Farmers discuss farm succession planning and what works for them

One of the challenges that farmers face is transitioning a farm or ranch to the next generation.

Ron Gibson, a sixth-generation dairy farmer from Utah, went through the farm succession process when he bought the farm from his parents. Gibson was partners with his brother for more than 20 years before he and his wife became the primary owners in 2018.

“I had a conversation with my dad and said I’m here, this is what I want to do, you know who I am, but I have to have a little bit of security,” he says.  “My parents were very understanding of that and we put a plan into place to transition the farming assets to us.”

Ohio farmer Greg Corcoran returned to his family farm seven years ago and has since become a partner in the operation.

“I wish I would have known more…as a kid you grow up and know what it’s like to work on a farm, but you really don’t know what it’s like to be in that ownership position,” he says. “I wanted to come back and work on the farm but that’s not really what you need to do when you come back. You need to come back and learn.”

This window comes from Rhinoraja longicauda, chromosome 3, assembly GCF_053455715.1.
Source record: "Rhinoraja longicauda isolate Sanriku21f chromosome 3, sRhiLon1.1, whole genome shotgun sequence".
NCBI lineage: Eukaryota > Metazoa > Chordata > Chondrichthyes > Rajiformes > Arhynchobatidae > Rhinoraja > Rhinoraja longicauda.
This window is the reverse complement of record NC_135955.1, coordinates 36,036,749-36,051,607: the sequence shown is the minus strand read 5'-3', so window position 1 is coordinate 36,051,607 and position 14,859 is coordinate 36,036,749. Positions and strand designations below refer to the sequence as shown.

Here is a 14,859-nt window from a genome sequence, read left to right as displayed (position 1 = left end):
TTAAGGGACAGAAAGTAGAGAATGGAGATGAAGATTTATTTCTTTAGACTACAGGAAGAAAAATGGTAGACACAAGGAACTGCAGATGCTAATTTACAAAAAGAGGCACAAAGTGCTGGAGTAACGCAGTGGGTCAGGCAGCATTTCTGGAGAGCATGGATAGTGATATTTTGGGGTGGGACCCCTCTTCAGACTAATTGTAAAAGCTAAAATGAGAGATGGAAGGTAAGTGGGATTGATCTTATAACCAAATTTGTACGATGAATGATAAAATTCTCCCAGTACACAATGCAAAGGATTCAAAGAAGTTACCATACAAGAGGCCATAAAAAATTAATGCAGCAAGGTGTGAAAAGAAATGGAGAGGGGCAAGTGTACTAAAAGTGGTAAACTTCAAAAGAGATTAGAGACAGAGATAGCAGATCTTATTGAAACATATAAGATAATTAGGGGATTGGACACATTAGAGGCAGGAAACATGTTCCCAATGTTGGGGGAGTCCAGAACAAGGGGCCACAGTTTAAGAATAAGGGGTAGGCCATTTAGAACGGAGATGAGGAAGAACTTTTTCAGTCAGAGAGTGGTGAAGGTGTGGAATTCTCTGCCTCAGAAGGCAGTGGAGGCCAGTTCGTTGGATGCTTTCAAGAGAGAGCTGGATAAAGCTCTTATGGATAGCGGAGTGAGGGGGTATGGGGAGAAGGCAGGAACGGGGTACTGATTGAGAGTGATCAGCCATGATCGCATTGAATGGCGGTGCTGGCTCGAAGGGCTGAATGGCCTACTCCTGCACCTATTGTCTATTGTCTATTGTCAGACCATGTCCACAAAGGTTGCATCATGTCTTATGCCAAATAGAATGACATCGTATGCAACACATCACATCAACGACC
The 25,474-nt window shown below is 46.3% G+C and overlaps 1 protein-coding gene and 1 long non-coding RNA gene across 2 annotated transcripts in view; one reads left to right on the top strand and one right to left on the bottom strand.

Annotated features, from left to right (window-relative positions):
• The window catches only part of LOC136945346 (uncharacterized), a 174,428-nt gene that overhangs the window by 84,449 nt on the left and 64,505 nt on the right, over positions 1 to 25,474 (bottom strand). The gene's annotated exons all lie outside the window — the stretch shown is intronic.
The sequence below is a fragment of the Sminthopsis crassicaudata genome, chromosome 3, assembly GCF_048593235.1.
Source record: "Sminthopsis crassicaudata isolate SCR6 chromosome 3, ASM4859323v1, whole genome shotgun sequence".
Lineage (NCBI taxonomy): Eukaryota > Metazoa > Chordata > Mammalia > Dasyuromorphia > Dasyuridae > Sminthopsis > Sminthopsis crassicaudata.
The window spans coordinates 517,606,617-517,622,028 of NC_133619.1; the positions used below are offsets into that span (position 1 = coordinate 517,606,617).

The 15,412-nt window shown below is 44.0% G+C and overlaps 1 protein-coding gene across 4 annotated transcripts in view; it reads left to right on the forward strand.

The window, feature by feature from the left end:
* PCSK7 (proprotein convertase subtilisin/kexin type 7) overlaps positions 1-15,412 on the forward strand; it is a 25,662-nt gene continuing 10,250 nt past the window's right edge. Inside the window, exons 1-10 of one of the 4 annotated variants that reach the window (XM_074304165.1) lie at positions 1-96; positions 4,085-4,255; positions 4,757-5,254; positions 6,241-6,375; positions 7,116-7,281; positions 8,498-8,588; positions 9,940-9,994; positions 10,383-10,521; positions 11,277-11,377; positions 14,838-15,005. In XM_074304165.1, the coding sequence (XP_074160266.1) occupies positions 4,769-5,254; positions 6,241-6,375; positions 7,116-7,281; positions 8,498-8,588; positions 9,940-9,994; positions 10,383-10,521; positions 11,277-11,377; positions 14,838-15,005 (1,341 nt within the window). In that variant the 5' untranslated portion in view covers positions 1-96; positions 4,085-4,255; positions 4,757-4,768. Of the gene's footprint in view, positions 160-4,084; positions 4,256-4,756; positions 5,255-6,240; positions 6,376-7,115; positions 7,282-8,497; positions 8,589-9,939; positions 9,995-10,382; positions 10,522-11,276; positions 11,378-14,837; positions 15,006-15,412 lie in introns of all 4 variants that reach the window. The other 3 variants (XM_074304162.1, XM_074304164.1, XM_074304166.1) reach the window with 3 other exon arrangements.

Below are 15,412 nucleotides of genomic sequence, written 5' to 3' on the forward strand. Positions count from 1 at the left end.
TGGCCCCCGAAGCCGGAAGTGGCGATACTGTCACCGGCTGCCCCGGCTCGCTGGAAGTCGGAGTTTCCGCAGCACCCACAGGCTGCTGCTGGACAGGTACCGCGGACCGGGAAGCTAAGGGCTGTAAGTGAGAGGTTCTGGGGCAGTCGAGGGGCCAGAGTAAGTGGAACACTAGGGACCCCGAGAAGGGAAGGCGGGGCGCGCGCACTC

The fifth-generation farmer says he’s learned a lot from the family members who came before him to make the farm successful.

Retired farmer Paul Kirsch says he worked with his daughter for several years before he transitioned his farm in Oregon to her.

“I told her you’re going to work for us for two years and we’ll see if this will work,” he says. “I could tell it was going to work. She shadowed me and after two years I could see she was going to make it go.”

The farmers spoke about the importance of having a conversation and a succession plan in place during the recent Farm Bureau FUSION Conference.

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